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Chinese family business

Michael Brocklehurst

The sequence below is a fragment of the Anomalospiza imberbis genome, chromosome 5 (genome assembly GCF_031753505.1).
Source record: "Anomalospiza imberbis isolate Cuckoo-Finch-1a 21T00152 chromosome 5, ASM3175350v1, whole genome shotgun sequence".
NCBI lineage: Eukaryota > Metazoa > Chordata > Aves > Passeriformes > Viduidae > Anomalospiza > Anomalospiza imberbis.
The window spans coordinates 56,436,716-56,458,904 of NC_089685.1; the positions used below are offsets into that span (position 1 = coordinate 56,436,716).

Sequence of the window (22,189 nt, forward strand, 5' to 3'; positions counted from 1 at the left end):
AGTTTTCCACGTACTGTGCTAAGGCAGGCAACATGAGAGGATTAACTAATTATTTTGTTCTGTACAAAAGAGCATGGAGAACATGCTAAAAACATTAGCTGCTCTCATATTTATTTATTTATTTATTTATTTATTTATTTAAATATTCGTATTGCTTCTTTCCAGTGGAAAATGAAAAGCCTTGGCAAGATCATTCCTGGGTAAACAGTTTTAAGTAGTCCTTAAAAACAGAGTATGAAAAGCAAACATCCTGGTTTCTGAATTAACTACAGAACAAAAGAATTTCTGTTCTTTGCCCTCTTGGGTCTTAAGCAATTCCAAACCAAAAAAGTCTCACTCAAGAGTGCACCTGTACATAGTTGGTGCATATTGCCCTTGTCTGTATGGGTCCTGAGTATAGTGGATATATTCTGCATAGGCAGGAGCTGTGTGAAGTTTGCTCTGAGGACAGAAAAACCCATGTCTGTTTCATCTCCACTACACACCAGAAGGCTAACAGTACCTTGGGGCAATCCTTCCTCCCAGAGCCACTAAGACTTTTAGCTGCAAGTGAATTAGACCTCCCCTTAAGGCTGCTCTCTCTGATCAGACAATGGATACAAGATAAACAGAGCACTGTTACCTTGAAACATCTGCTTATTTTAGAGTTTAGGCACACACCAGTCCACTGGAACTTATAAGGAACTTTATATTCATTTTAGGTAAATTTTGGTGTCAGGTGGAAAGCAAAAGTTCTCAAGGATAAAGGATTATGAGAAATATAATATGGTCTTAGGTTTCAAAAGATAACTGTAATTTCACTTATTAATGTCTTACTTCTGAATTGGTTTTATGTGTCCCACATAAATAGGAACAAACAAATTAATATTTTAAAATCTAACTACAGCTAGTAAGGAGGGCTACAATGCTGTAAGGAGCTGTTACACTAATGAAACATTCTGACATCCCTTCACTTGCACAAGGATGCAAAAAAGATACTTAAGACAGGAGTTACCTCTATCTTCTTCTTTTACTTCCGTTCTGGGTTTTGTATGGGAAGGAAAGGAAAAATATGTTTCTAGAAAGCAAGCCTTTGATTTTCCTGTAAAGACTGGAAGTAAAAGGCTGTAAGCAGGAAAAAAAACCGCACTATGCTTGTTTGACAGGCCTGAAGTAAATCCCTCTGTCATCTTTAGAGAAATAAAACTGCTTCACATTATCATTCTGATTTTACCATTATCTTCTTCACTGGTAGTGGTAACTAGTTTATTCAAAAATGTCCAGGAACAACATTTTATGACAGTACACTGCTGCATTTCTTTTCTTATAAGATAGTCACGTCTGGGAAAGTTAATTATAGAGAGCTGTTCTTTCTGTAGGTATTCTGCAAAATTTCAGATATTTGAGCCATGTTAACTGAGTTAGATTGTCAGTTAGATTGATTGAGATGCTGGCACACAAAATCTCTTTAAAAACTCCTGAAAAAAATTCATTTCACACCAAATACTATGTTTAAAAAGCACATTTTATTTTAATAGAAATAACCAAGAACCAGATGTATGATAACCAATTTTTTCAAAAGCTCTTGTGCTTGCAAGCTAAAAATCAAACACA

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Overseas or expatriate Chinese dominate the economies of Hong Kong, Taiwan, and Singapore and form a significant minority in economic terms in Thailand, Indonesia, Malaysia, and the Philippines. Apart from Singapore, where subsidiaries of western multinationals are very significant, the major form of business organization amongst the Chinese in these countries is the Chinese family business (hereafter CFB). Interest in the phenomenon of the CFB can be attributed to a number of factors. First, these countries have been highly successful in terms of economic performance. This success has been achieved in a variety of different contexts vis‐à‐vis the state. In some cases the state has been highly supportive and interventionist, in others largely indifferent and, in some cases, even overtly hostile, to the Chinese community. Second, on the surface at least, the CFB has achieved this success by flouting some of the nostrums of good western business practice. Firms are often small and little attention is paid to formalized management development. As Tam says: “Egalitarian employment measures, consensus decision‐making, high wage homogeneity, employee empowerment and delegation are thought to be positively associated with performance. However the reverse of all these normally cherished principles is enshrined within a typical Hong Kong enterprise” ( Tam, 1990: 169 ). Leading on from the ... log in or subscribe to read full text

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